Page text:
Danielle Frankel (ex Marchesa and Vera Wang) launched her eponymous bridal brand to much applaud at New York Bridal Week. Her debut AW18 collection is made up of refreshingly chic separates that will appeal to brides who up until now, could never quite picture themselves as “the” bride! Ahead of the designer’s first ever London Trunk Show at The Wedding Gallery, we talk to the designer about her desire to create a bridal brand with a sophisticated, but laid-back sensibility that speaks to the woman she is and knows.
You studied fashion at Parsons School of Design, how did you end up working in bridal?
I ended up wanting to work in bridal as I found the business of bridal to be quite interesting. It is the one time in a woman’s life where she may wear something she has invested in emotionally. She may look for a look that came out seasons ago, yet is still relevant. When I studied at Parsons, I considered myself experimental more than functional. I didn’t have to sell anything to anyone so there was a lot of freedom to design whatever.
Do you design as if designing a bridal collection, or a mainline ready-to-wear collection?
I approached this as if designing a bridal collection, with characteristics of a ready-to-wear collection. It’s important that the collection still celebrates the bride and the importance of the event, but with a less serious tone. Weddings are fun and energetic, so too should the look of the bride be happy.
Were you surprised by what press and buyers loved most from your debut bridal collection?
I was shocked as to which looks in my current collection ended up being the more commercial pieces. Going back to discovering the business of bridal is always what hones me in. I think of the volume, the price-tag and always ask myself, would I purchase this to admire it, or would I purchase to wear it? Admiration for a look versus wanting to wear it yourself is two different conversations and finding the balance is where the gold is.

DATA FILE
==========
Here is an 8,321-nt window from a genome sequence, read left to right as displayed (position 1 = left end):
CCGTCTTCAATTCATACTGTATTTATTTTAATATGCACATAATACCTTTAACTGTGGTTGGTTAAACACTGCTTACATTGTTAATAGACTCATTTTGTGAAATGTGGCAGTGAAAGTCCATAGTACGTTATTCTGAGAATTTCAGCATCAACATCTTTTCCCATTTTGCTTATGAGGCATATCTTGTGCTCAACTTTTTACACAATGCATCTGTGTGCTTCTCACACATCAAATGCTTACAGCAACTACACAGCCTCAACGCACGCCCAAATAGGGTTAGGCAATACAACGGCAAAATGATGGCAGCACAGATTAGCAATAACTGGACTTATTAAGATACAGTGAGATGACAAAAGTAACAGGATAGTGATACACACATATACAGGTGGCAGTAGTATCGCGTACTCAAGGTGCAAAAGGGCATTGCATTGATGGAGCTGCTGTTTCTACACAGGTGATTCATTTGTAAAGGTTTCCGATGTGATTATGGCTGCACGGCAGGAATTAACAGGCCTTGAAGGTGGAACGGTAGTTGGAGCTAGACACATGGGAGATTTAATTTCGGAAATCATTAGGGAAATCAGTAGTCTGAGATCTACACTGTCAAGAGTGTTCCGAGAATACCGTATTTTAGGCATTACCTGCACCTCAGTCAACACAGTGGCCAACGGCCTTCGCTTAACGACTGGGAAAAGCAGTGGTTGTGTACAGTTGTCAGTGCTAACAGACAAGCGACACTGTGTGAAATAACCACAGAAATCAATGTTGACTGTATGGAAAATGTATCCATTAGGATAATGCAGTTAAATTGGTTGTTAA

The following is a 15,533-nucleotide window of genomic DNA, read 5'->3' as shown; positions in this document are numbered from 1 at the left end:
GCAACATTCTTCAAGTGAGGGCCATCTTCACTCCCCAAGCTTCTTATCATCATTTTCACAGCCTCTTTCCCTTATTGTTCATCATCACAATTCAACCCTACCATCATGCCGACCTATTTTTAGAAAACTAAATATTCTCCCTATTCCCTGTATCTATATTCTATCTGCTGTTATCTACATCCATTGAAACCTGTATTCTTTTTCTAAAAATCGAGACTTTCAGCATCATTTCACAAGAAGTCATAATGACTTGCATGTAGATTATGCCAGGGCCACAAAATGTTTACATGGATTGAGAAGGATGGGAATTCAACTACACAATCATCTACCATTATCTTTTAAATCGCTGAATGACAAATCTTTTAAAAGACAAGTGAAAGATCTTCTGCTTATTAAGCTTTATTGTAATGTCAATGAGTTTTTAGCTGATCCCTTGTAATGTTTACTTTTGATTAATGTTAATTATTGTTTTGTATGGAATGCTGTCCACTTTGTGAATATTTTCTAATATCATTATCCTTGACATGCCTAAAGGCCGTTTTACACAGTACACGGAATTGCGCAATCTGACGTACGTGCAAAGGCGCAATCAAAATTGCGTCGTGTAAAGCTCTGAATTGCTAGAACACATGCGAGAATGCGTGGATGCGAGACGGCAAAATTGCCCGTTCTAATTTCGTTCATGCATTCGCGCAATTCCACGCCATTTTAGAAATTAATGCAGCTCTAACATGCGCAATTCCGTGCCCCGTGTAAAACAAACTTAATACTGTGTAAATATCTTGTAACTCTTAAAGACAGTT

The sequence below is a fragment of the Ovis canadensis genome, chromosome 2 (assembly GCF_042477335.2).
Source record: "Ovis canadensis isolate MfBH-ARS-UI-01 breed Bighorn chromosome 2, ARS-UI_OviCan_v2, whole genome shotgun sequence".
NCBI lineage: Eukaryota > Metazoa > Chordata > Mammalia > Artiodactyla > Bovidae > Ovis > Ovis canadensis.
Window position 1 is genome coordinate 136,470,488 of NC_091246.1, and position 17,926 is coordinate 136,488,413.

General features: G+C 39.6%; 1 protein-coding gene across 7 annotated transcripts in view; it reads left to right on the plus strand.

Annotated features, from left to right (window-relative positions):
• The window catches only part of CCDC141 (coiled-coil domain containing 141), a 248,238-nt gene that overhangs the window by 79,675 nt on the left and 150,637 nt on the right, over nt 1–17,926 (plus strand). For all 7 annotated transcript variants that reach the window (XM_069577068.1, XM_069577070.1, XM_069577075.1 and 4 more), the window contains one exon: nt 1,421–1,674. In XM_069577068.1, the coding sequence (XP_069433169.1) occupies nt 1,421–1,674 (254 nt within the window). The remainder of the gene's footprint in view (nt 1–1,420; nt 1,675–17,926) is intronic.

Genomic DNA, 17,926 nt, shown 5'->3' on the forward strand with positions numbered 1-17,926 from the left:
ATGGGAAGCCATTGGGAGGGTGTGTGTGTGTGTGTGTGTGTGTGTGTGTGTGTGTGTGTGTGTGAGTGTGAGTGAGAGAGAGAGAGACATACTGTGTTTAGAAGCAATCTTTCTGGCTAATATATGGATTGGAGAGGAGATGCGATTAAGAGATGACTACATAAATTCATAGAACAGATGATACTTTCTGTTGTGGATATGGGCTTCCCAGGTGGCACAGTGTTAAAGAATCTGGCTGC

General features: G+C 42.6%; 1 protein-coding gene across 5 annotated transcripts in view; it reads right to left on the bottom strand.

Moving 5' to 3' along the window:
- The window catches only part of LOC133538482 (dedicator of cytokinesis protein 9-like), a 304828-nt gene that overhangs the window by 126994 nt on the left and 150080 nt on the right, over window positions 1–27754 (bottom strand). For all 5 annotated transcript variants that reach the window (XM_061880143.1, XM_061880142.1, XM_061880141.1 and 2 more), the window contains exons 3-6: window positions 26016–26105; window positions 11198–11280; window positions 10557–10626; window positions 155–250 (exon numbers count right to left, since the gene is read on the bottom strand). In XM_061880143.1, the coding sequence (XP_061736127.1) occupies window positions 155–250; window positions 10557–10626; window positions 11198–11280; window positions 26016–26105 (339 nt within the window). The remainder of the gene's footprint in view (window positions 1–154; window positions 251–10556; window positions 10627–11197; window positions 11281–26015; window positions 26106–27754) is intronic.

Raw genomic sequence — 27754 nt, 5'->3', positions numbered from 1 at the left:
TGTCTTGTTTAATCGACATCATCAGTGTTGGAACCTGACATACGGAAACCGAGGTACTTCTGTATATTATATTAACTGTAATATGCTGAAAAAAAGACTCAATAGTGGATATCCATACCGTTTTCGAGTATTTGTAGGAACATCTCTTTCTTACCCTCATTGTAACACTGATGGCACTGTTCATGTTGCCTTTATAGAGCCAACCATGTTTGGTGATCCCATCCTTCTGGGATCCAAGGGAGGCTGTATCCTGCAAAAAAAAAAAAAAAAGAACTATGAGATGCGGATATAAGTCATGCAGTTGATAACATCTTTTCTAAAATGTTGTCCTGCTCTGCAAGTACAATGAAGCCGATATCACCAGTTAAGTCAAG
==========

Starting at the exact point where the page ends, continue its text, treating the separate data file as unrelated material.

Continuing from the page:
“Admiration for a look versus wanting to wear it yourself is two different conversations and finding the balance is where the gold is.”
Who is your all-time favorite bridal style icon?
Carolyn Bessette was iconic in Narciso Rodriguez. That wedding photo of the couple will always be a reference point of mine.
Your Instagram is full of beautiful cultural references. How does art inform your design process?
I look at everything from objects to interiors to inspire the mood. It’s funny, a lot of people ask what my inspiration is, however I don’t have one point that I am referencing. I look at an image of a room that I love and think, who is the woman who will be sitting in this room? What does she look like? I find that helps me create a story – asking a question from an existing image and going from there.
How do you balance creativity with wear-ability when designing?
This is a balance that is hard to find. Sometimes, I want to create things that I know won’t sell. That can be fine, and they can work editorially in a magazine. Every collection needs a couple off the rocker looks to help with the overall appeal towards the collection. However, you also need real-woman looks as well if you want to see the brand actually sold in stores.
What can we expect next? Do you plan on launching evening wear?
I am focusing on bridal right now as I think there is still more to discover within what we want to do as a brand for bridal. However, I would love to consider the other elements of the wedding in a lifestyle brand sometime in the future. I think, what is the bridal party wearing? The décor? Venue? What is the bride’s fragrance?
How would you describe your aesthetic/ personal style?
I am straight to the point with my way of dressing- jeans and a t-shirt with sneakers or flats. I think as a designer, I look at things from the outside in my comfortable world. It allows me to imagine what I would like to see on other people.